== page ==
Losing them, fixing them, forgetting to put them in
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The city’s arteries burn. Another day, another Metro fire.
So I wait outside the station, the pavement shimmering
with heat. It’s frustrating, isn’t it, how nothing works
the way it should? I’m trying to take things in stride,
trying to eat different kinds of yogurt and be less angry
at the red lights and pedestrians who always walk too slowly.
The days in D.C. are long and humid, hot as a scorching tunnel,
but I know nothing lasts forever, not even summer.
The world is more confusing without you in it. If you came back
and asked, What’d I miss? I’m not sure where I’d begin.
I think we might have finally ruined the oceans. When we cut open whales,
their stomachs are cornucopias of plastic, a tangle of straws and bags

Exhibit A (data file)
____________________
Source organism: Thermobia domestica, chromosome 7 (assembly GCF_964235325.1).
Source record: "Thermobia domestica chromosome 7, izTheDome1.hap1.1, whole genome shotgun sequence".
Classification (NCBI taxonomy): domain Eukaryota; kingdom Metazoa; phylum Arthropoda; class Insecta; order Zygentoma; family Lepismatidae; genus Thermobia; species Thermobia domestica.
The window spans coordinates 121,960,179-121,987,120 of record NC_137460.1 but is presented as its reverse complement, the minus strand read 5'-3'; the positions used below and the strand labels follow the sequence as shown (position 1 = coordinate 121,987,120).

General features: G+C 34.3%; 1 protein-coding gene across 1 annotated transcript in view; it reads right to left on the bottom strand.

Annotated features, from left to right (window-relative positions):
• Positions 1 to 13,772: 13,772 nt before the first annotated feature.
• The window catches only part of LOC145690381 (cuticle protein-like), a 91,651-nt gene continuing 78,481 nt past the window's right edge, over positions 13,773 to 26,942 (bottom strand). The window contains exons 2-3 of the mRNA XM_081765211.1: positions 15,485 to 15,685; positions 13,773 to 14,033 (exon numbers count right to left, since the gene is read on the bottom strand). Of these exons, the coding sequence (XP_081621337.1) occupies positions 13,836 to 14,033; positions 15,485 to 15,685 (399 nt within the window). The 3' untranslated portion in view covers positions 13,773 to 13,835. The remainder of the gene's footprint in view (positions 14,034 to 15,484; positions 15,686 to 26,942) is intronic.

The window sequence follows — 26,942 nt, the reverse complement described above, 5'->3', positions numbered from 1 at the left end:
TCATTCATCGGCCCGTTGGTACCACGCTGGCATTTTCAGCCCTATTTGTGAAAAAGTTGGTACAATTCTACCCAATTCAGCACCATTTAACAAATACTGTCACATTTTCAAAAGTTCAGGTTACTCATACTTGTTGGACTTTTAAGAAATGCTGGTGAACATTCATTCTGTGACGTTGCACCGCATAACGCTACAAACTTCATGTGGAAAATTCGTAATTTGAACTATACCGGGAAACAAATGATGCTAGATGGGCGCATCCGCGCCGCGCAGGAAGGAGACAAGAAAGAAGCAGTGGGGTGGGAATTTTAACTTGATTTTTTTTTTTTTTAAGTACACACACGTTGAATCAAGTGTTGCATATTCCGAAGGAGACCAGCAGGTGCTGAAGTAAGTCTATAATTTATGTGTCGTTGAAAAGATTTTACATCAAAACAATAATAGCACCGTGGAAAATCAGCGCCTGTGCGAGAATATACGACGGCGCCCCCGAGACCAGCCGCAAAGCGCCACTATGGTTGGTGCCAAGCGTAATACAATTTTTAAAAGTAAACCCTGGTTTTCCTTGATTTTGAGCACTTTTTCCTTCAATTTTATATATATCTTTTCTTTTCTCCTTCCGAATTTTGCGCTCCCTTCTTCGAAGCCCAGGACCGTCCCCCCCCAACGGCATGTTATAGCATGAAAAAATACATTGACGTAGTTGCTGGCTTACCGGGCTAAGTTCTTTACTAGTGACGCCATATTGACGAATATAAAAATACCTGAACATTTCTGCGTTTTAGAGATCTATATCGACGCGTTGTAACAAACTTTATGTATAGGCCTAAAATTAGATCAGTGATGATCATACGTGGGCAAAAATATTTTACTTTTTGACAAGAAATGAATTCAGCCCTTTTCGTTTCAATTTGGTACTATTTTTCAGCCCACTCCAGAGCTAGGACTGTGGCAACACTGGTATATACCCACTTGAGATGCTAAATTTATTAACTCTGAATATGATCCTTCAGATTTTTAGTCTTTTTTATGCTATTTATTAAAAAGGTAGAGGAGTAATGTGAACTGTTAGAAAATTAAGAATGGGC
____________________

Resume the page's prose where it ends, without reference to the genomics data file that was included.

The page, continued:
and fishing line spilling onto the sand. We hardly know what to do
with all the crap we’ve created, but I guess that’s nothing new.
Maybe I’d just tell you, What was bad has gotten worse.
But I’d also want you to know that what was good is still good.
Every spring cherry blossoms explode like piñatas on the sidewalk.
There are a few ripe avocados in the grocery store,
and guacamole is still easy to make. Today I saw a baby rabbit
in the garden, and the back of its head was lousy with ticks.
It made me so grateful for my thumb and forefinger
and their ability to pinch. Imagine knowing exactly what is killing you
and being unable to even grasp it. I thought you’d understand.
Sarah Ebba Hansen